Traditionally, stochastic approximation (SA) schemes have been popular choices for solving stochastic optimization problems. However, the performance of standard SA implementations can vary significantly based on the choice of the steplength sequence, and in general, little guidance is provided about good choices. Motivated by this gap, we present two adaptive steplength schemes for strongly convex differentiable stochastic optimization problems, equipped with convergence theory, that aim to overcome some of the reliance on user-specific parameters. The first scheme, referred to as a recursive steplength stochastic approximation (RSA) scheme, optimizes the error bounds to derive a rule that expresses the steplength at a given iteration as a simple function of the steplength at the previous iteration and certain problem parameters. The second scheme, termed as a cascading steplength stochastic approximation (CSA) scheme, maintains the steplength sequence as a piecewise-constant decreasing function with the reduction in the steplength occurring when a suitable error threshold is met. Then, we allow for nondifferentiable objectives but with bounded subgradients over a certain domain. In such a regime, we propose a local smoothing technique, based on random local perturbations of the objective function, that leads to a differentiable approximation of the function. Assuming a uniform distribution on the local randomness, we establish a Lipschitzian property for the gradient of the approximation and prove that the obtained Lipschitz bound grows at a modest rate with problem size. This facilitates the development of an adaptive steplength stochastic approximation framework, which now requires sampling in the product space of the original measure and the artificially introduced distribution.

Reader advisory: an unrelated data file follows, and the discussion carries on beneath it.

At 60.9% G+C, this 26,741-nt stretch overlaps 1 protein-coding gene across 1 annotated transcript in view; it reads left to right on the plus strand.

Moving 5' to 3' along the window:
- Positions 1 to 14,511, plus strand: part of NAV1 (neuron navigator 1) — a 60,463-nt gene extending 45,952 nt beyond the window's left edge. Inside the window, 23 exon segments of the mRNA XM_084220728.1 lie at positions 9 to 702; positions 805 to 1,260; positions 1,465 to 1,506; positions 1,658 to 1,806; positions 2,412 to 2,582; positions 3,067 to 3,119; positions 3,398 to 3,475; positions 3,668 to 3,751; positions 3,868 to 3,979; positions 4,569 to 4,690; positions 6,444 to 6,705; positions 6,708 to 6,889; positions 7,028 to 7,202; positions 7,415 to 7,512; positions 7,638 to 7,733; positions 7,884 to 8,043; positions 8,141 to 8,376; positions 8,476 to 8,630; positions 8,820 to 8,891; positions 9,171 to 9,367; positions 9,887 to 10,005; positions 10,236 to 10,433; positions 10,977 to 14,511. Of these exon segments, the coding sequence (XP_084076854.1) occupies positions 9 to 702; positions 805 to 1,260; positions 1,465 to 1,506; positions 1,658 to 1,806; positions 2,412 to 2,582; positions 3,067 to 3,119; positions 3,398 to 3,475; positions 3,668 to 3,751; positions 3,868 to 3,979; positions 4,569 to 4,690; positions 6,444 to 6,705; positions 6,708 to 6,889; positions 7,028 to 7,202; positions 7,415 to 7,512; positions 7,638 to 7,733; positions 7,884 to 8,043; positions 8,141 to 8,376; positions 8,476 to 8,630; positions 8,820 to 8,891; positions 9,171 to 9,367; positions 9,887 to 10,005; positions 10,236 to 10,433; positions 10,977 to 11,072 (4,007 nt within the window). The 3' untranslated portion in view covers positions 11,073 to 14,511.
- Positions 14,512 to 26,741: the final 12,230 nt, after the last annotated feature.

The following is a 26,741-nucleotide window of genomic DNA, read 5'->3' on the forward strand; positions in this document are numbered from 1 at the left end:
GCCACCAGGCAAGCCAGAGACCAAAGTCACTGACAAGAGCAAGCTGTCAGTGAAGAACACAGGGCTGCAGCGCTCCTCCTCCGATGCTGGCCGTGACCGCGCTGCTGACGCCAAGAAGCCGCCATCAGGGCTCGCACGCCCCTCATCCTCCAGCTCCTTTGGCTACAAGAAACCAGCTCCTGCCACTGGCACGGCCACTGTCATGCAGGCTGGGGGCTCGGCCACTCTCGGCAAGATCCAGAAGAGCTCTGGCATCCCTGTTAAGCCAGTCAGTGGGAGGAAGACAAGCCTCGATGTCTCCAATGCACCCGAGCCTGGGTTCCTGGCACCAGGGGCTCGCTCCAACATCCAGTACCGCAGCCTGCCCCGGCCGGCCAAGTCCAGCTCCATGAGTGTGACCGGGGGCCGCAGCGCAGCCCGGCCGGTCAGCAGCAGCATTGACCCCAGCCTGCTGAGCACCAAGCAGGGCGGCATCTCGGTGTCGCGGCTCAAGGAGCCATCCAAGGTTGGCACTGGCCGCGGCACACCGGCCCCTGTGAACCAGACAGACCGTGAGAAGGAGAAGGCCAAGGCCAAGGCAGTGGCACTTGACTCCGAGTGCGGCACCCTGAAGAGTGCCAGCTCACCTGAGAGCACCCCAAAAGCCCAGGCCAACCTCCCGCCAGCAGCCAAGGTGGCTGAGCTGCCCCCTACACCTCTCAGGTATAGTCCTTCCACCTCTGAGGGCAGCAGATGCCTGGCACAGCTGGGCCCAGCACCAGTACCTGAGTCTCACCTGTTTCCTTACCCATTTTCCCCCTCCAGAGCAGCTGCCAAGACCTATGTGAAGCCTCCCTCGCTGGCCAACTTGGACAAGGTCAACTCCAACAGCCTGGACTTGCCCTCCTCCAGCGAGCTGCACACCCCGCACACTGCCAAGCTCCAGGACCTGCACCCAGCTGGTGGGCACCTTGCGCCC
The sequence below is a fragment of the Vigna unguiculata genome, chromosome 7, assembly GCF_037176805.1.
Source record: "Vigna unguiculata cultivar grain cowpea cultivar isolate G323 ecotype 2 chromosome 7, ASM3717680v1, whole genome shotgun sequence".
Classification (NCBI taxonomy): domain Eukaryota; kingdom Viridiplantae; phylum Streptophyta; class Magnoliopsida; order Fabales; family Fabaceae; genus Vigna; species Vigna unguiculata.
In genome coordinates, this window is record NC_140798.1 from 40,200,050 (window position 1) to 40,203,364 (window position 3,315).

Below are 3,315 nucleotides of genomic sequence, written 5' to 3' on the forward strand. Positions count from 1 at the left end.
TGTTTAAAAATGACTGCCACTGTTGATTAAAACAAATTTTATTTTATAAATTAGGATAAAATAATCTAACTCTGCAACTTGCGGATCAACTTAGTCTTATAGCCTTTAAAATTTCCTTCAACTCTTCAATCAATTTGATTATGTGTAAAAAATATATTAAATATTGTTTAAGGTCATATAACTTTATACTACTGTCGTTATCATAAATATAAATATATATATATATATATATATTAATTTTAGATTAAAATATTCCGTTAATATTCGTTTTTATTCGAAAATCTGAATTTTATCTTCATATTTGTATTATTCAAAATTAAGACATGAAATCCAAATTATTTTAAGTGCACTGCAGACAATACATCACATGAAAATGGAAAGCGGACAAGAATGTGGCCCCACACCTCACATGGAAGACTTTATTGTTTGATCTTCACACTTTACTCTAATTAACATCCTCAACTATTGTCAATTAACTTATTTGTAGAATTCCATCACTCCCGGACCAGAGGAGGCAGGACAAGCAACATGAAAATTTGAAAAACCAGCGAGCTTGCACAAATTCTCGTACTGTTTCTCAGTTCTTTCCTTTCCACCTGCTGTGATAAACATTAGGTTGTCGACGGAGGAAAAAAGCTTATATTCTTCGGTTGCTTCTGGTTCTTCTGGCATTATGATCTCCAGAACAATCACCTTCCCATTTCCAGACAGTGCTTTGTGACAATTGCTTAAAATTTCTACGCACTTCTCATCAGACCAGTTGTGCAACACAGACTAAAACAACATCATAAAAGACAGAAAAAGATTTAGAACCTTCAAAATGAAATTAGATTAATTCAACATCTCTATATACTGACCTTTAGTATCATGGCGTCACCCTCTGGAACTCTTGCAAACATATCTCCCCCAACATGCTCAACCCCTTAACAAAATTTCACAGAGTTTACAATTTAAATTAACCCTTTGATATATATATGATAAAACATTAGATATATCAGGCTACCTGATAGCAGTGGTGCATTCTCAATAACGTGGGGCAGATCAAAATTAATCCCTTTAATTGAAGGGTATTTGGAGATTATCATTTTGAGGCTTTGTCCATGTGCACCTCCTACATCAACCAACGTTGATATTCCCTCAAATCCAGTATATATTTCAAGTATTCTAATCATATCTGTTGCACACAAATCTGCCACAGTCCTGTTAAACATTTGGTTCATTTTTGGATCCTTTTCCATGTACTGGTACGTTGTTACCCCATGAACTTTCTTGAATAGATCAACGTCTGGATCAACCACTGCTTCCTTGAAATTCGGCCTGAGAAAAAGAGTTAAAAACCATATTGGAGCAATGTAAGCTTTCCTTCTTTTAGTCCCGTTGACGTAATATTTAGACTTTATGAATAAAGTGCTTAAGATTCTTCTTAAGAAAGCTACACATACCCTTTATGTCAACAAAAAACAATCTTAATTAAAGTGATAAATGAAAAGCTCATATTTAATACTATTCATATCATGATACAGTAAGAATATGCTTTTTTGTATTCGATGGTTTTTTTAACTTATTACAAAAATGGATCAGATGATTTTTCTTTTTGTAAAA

All Science Journal Classification (ASJC) codes
- Control and Systems Engineering
- Electrical and Electronic Engineering